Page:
WASHINGTON -- Facing a rebellion in their ranks, Senate Republicans reversed field yesterday and endorsed a drive to require background checks for all firearms purchases at gun shows.
Their sudden change of heart came one day after Republicans helped reject a similar measure.
Yesterday, several Republicans told their leaders that that vote created a potential political disaster.
They warned of the perils of opposing a popular gun control measure so soon after the Colorado school massacre, which focused attention on the availability of guns.
Sen. Larry E. Craig, an Idaho Republican who was the chief opponent of mandatory checks and who had persuaded his Republican colleagues Wednesday to support a voluntary system instead, explained yesterday that he was willing to support mandatory checks "now that we have protected the rights of law-abiding citizens."
Craig said his new proposal, scheduled for a vote today, would require unlicensed dealers at gun shows -- who make up about 40 percent of the dealers there -- to conduct background checks of purchasers.
Current law requires only licensed gun dealers to conduct such checks.
But unlike the Democratic measure rejected Wednesday, Craig's measure would prohibit keeping records of background checks where gun purchases are approved.
It would also require that the check be completed within 24 hours, instead of the three days favored by the Democrats.
"There was a realization that there was a loophole that had to be closed," said Sen. John McCain, an Arizona Republican who was among those who insisted yesterday that background checks at gun shows should be mandatory.
Democrats complained that the Craig substitute was a sham that contains many loopholes. But they were nonetheless pleased at the Republican reversal.
"He got caught weakening the gun laws," Sen. Barbara Boxer, a California Democrat, said of Craig, a member of the board of the National Rifle Association.
"A lot of [Republicans] got sucked in and got upset."
Bid for second chance
Yesterday, several Republican senators demanded another chance to support some kind of requirement that the checks be mandatory.
"I defend the Second Amendment for law-abiding citizens to bear arms, but not for nuts and crooks," said Sen. Gordon Smith, an Oregon Republican who was among those who wanted to change his vote to show his support for background checks.
"This is something our country needs."
Adopting a much more conciliatory tone toward gun control measures overall than it had shown Wednesday, the Republican-led Senate also voted 96-2 to close a loophole that allows juveniles to own semiautomatic weapons and large-capacity ammunition clips.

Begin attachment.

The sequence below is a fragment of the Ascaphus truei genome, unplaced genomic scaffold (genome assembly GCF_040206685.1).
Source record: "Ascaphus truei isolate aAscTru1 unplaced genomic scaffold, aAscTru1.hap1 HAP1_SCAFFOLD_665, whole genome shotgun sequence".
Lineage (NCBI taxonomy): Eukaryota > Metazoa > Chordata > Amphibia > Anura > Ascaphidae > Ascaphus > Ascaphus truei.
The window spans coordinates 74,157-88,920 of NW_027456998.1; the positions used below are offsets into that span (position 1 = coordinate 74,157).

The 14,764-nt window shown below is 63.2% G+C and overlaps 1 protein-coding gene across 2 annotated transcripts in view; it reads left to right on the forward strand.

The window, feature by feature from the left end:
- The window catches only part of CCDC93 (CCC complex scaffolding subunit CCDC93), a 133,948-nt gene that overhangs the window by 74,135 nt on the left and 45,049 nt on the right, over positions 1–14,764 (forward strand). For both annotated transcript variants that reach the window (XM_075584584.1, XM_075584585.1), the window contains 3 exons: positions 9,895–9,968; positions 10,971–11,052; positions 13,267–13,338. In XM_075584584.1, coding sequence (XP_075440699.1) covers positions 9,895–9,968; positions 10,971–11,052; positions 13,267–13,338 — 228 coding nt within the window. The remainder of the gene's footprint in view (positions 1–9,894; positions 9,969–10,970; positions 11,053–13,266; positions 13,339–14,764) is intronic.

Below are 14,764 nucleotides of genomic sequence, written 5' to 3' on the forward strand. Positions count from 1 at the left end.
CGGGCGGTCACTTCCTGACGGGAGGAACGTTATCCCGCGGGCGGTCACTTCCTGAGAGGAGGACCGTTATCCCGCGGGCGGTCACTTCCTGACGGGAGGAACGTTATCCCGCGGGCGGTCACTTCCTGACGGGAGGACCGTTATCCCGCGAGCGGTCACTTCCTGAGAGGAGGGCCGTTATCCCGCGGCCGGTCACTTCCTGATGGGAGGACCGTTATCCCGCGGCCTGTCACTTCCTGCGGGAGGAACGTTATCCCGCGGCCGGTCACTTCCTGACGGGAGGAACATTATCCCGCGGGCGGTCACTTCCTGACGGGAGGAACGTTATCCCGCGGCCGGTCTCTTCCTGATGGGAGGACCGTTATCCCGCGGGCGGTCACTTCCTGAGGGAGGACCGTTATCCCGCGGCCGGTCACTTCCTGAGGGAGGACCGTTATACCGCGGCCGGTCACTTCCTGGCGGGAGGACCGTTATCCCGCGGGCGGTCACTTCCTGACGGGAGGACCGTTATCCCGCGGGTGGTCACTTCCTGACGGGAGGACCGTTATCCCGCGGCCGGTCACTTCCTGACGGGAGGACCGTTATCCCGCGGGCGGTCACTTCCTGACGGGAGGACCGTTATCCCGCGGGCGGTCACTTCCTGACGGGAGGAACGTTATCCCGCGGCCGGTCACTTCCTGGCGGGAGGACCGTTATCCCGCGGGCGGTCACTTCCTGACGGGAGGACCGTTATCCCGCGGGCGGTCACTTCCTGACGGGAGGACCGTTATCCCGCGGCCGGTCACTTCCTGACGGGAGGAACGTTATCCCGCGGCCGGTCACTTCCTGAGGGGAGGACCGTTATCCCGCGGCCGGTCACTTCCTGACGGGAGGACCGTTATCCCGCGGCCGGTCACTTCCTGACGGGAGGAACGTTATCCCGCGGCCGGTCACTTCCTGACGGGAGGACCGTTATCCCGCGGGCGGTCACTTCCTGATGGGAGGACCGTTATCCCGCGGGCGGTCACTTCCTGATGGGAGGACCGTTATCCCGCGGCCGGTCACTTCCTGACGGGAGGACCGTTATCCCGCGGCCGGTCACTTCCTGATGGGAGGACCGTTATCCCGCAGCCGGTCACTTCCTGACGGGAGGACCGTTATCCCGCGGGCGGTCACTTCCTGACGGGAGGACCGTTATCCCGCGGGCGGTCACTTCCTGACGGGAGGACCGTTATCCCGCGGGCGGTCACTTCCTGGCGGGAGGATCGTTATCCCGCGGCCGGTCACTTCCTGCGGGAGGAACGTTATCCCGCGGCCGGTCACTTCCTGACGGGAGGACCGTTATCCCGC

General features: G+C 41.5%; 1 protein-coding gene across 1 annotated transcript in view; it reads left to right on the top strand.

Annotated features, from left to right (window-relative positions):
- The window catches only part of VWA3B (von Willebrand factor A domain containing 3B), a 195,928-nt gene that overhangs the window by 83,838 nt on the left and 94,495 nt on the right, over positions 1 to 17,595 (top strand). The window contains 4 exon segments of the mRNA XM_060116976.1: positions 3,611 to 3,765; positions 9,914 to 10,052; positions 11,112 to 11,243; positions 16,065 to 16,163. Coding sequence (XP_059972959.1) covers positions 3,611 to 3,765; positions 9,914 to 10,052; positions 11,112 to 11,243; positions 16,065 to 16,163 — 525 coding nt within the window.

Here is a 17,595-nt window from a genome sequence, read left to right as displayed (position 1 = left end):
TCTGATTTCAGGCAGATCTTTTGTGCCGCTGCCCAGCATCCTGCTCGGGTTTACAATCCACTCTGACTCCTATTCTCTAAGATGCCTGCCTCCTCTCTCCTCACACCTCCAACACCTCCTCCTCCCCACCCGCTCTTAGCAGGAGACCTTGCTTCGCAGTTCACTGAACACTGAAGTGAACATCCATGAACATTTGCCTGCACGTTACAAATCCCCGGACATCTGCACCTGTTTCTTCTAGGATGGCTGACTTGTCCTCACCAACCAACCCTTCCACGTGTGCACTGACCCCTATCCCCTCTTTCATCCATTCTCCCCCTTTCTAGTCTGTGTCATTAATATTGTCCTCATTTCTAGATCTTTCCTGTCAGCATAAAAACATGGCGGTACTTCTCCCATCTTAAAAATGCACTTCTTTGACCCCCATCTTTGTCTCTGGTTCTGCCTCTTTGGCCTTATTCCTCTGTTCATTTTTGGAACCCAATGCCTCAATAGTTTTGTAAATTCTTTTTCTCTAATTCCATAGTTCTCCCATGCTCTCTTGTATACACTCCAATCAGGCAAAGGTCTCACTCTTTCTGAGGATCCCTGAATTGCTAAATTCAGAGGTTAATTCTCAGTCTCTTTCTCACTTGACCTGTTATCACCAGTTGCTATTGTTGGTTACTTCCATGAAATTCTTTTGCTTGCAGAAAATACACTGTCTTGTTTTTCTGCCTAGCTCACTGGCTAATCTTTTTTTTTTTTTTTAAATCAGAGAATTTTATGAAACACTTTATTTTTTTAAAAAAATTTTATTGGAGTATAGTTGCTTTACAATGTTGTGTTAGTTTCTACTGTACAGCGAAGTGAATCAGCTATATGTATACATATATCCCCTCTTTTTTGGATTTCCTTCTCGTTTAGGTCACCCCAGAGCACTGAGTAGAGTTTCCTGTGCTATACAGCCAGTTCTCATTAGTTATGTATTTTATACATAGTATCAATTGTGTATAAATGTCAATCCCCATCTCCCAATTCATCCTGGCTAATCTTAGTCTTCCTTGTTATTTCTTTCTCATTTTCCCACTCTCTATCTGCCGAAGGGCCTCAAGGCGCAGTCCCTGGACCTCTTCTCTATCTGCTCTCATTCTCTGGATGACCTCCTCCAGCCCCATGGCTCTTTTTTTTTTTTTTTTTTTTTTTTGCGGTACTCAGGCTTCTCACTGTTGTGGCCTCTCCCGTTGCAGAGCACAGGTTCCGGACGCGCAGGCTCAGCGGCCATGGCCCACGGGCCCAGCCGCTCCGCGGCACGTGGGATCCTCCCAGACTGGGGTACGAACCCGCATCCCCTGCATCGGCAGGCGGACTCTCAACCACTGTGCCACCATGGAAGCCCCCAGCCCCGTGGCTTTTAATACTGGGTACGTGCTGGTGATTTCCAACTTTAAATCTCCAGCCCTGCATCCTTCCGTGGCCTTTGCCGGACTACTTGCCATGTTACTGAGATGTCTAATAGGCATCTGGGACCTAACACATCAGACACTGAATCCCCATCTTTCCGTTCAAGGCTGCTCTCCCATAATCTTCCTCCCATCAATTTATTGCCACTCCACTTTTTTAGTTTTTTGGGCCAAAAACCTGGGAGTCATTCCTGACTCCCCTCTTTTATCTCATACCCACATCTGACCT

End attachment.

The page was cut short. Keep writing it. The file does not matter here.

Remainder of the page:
More surprisingly, a sizable share of Republicans bucked the NRA to back a Democratic proposal that would ban the importation of large-capacity ammunition clips.
The proposal was then accepted by voice vote.
"What a nice surprise," exclaimed Sen. Dianne Feinstein, a California Democrat who has been trying for five years to enact the importation ban.
A spokesman for the NRA said the gun lobby had opposed the Feinstein proposal because it is "cosmetic" and "meaningless."
Keeping of records
As for the background checks, the NRA agreed to accept the new proposal so long as no records of the inquiries are made -- at gun shows or anywhere else, said Bill Powers, an NRA spokesman.
"We'll have to see what actually passes," he added.
Craig and Senate Majority Leader Trent Lott sought to characterize their about-face yesterday as merely a "technical correction." But other sources within the Republican ranks said Lott had left too much control of the delicate political issue to Craig.
Senators were reacting yesterday in part to headlines across the nation that trumpeted a major victory for the gun lobby Wednesday despite evidence that some of the guns used in the Littleton school shooting had been purchased at a gun show.
According to a Newsweek poll conducted after the shooting, 87 percent of the respondents said they supported a requirement for background checks for people who want to buy explosives and firearms at gun shows.
Yet Wednesday, by a 51-47 vote cast largely along party lines, the Senate rejected a proposal by Sen. Frank R. Lautenberg, a New Jersey Democrat, to apply the same background check requirements to unlicensed gun show purchases that now apply to all other gun sales.
Instead, the Senate voted 53-45 for Craig's voluntary background checks, which were supported by the NRA.
, `Simply no excuse'
President Clinton said earlier yesterday that there was "simply no excuse for letting criminals get arms at gun shows they can't get at gun stores."
"For the life of me," Clinton said, "I can't figure out how" the Senate could cast a vote against mandatory background checks.
But Smith and other Republican senators, led by McCain, a presidential contender, were demanding another chance to reconsider the background-check issue even while the votes were being cast Wednesday.